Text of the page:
And this I pray, that your love may abound yet more and more in knowledge and in all judgment (discernment) - Philippians 1:9. The term I pray is translated from the Koine Greek word Proseuchomai (pros-yoo’-khom-ahee), Verb, Strong’s Greek #4336, meaning: to pray, pray for, offer prayer. The term pray is in the present tense, which tells us it’s an ongoing, repetitious spiritual activity. Paul continually prayed for the Philippians and all the Believers in Christ Jesus.
He specifically petitioned the Lord asking that their love may abound more and more. How so? In knowledge and in all discernment (judgment). Paul’s concern is that their love may abound more and more for the Lord Jesus Christ and one another in (true) knowledge and discernment.
It’s been said, “One’s love cannot be horizontal if it is not first vertical.” There’s a lot of truth in that statement. The Lord taught us how to love God and our neighbor. So, there’s a noticeable progression here. First and foremost it’s vital these Believers (and us) have a full knowledge of God’s plan, purpose, and will for each of them in the Dispensation of Grace. I call your attention to the Bible passages that follow:
And we know that all things work together for good to them that love God (vertical love), to them who are the called according to his purpose (Romans 8:28).
And be not conformed to this world: but be ye transformed by the renewing of your mind, that ye may prove what is that good, and acceptable, and perfect, will of God (Romans 12:2).
For we are his workmanship, created in Christ Jesus unto good works, (a lot of people read right over this but carefully note this is God’s will for you and me) which God hath before ordained that we should walk in them (Ephesians 2:10).
Now unto him that is able to do exceeding abundantly above all that we ask or think, according to the power that worketh in us, (Ephesians 3:20)
Rejoice always; pray without ceasing; in everything give thanks; for this is God's will for you in Christ Jesus (1 Thessalonians 5:16-18)
I have taught (explained; Acts 8:30-31) the Scriptures to children who were in the first thru fifth grade, to teenagers, and adults of all ages for more than 22 years. In that time period I’ve encountered many people who openly declared they didn’t know what God expected from them. Others asked with sincerity, “How am I supposed to know God’s will for me?” They even said they had prayed about this concern often, but have not received an answer.
My response was in each case “I’m not surprised to hear this.” With the multiple messages coming from the various church denominations confusion and uncertainty is a natural reaction. But, if you want to get a handle on God’s will the very first thing you must do is understand God’s plan and purpose in the Dispensation of Grace, then you can adequately determine God’s will for you.
In other words, you must have an understanding of God’s will dispensationally before y’all can walk worthy of the calling with which you have been called (Ephesians 4:1-3). Let’s also remember God’s command to study His Word “rightly divided” (2 Timothy 2:15). Rightly divide is a carpentry term and this should not surprise anyone because Jesus was a carpenter. It literally means to make an accurate “straight cut.” I worked with surgeons at the Tampa VAMC who practiced this same principle, especially the Orthopaedic surgeons. They measured twice but “cut” only once. How does this apply to our Bible study? I’m glad you asked. In brief, although this entire book has been written for our “learning,” not all of it is written to us (the Body of Christ), or the church specifically. Be mindful of what Paul wrote: “For whatsoever things were written aforetime were written for our learning, that we through patience and comfort of the scriptures might have hope” (Romans 15:4 – KJV).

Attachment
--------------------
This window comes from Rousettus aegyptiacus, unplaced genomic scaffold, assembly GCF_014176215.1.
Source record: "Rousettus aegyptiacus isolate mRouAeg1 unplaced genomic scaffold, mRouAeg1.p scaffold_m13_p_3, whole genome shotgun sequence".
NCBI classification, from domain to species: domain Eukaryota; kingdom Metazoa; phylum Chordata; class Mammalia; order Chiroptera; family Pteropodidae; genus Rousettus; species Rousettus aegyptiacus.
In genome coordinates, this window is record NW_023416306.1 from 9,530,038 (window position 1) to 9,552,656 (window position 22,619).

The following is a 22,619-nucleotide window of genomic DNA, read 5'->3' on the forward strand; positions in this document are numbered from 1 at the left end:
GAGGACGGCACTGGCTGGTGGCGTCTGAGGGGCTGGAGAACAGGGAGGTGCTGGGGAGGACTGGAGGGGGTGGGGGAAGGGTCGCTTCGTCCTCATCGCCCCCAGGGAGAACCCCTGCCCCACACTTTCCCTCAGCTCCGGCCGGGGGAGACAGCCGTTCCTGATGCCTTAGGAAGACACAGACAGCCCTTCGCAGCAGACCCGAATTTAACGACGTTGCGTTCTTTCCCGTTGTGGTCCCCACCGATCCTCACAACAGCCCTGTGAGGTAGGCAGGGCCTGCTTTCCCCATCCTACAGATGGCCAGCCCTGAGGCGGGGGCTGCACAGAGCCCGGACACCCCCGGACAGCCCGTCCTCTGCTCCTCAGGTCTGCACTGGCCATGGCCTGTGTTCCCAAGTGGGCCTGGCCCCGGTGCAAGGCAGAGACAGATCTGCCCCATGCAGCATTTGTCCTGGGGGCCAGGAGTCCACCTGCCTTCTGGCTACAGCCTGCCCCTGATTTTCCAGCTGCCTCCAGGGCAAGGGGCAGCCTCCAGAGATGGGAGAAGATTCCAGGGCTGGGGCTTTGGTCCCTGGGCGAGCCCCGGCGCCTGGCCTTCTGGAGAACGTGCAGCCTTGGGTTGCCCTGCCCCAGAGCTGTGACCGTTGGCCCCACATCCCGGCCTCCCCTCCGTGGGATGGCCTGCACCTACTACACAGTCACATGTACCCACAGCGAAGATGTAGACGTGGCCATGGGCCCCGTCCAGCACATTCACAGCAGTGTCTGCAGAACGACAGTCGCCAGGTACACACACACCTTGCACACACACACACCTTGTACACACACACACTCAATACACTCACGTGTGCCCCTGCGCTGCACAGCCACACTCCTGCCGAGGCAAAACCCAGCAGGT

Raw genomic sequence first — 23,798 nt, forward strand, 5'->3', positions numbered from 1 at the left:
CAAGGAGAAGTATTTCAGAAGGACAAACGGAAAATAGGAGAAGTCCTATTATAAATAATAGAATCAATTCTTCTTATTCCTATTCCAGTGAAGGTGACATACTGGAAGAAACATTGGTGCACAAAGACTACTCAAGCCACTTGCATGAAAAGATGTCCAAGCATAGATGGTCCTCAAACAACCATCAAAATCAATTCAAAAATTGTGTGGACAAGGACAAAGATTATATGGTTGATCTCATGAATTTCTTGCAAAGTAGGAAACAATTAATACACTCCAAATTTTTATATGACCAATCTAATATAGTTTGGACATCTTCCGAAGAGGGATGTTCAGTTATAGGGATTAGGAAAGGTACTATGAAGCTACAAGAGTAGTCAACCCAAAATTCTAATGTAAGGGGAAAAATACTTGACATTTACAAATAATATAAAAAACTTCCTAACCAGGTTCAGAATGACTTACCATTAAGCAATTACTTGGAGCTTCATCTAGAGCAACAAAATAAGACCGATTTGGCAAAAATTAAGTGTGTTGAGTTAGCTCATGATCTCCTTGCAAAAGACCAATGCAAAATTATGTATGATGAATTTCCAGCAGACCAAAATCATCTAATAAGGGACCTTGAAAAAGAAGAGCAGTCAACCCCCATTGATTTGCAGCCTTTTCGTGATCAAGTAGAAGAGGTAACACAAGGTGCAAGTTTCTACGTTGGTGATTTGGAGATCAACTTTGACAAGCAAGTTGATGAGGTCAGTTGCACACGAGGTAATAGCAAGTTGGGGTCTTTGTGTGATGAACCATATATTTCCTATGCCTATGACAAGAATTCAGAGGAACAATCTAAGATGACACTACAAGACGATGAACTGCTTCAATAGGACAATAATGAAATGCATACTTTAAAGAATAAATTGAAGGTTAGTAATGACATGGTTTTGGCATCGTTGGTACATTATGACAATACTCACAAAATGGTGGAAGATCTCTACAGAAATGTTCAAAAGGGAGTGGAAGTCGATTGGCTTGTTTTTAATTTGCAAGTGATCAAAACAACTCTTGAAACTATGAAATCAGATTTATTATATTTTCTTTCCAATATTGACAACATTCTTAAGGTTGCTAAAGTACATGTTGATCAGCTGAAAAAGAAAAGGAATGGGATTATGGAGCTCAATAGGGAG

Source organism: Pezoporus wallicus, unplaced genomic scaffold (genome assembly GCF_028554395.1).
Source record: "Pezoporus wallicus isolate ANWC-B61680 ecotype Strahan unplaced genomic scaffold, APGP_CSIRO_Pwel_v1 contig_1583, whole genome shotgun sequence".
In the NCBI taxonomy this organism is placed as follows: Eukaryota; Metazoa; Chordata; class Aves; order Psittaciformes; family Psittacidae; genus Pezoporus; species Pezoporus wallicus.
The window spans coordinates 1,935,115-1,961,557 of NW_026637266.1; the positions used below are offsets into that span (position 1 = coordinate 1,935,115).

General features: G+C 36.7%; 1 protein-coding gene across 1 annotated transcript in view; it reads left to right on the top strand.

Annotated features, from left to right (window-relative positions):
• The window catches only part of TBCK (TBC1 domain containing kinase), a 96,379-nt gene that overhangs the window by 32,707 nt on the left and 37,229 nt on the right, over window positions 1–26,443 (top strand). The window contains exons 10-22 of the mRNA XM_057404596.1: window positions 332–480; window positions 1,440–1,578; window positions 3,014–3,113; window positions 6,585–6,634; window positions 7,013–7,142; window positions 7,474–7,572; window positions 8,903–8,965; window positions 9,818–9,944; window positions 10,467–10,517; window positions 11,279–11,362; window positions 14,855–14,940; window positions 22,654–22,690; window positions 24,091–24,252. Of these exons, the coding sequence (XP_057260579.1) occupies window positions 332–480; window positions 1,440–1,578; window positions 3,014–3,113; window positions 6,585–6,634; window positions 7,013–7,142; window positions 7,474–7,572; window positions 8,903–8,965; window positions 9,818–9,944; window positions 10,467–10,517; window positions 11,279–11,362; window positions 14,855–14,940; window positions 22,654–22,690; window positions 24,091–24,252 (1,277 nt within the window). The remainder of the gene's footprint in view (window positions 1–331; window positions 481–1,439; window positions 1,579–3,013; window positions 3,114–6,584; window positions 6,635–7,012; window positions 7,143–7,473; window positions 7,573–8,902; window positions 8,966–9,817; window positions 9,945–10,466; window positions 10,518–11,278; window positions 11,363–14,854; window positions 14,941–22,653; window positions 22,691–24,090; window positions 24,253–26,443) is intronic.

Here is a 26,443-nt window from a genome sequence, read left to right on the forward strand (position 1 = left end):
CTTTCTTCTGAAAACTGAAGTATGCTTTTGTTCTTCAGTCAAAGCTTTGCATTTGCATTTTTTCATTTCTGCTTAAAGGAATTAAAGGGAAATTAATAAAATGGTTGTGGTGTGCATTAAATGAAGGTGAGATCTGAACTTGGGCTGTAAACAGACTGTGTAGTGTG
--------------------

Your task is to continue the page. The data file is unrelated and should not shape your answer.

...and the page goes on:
A member of my church wrote down the following information on the white board, “Each time you open this book five things observe with care of whom, to whom, and why, when, and where” it is written. Follow the principle of “rightly dividing the Scriptures” and you’ll be on solid ground. Confusion and those so-called contradictions disappear. The other thing necessary to understand is this can only be accomplished as you recognize and acknowledge Paul’s apostolic authority and his communications to you- ward (Ephesians 3:1-12). Then, as you participate in the ministry of reconciliation, following Paul’s example, may everything you say and do point to the Lord Jesus Christ and glorify God.
Be imitators of me, just as I also am of Christ (1 Corinthians 11:1 - NASB).
And all things are of God, who hath reconciled us to himself by Jesus Christ, and hath given to us the ministry of reconciliation; To wit, that God was in Christ, reconciling the world unto himself, not imputing their trespasses unto them; and hath committed unto us the word of reconciliation ( 2 Corinthians 5:18-19 - KJV).
If ye then be risen with Christ, seek those things which are above, where Christ sitteth on the right hand of God. Set your affection on things above, not on things on the earth. For ye are dead (to sin), and your life is hid with Christ in God (Colossians 3:1-2 - KJV).
Let’s go to Philippians 1:11:
Being filled with the fruits of righteousness, which are by Jesus Christ, unto the glory and praise of God (KJV).
Opinions vary as to the meaning of this statement. Some believe he’s referring to the fruit of Jesus Christ’s righteousness which is imputed to every true Believer through faith (alone):
For what does the Scripture say? "ABRAHAM BELIEVED GOD, AND IT WAS CREDITED TO HIM AS RIGHTEOUSNESS" (Romans 4:3 – NASB).
And he received the sign of circumcision, a seal of the righteousness of the faith which he had yet being uncircumcised: that he might be the father of all them that believe, though they be not circumcised; that righteousness might be imputed unto them also (Romans 4:11)
And be found in him, not having amine own righteousness, which is of the law, but that which is through the faith of Christ, the righteousness which is of God by faith (Philippians 3:9)
Others believe this remark from Paul has to do with the fruits in relation to what the Believer in Christ Jesus ought to be, since he or she is now “right with God.” I think you can go either way with this without doing any harm to the passage. But what do we know? Living a righteous life, according to God’s will, is an outward expression of the imputed righteousness we have in Jesus Christ. In other words, true Believers’ don’t seek to be “PC,” that is, politically correct, in trying to please everyone despite truth. They want what God wants. When we keep God and His Word as the “main things” in our lives, this not only pleases God it glorifies Him! Glorifying God in all things was Paul’s goal in life and we all need to follow his example, “Be ye followers of me, even as I also am of Christ.”
(To be continued January 4, 2019)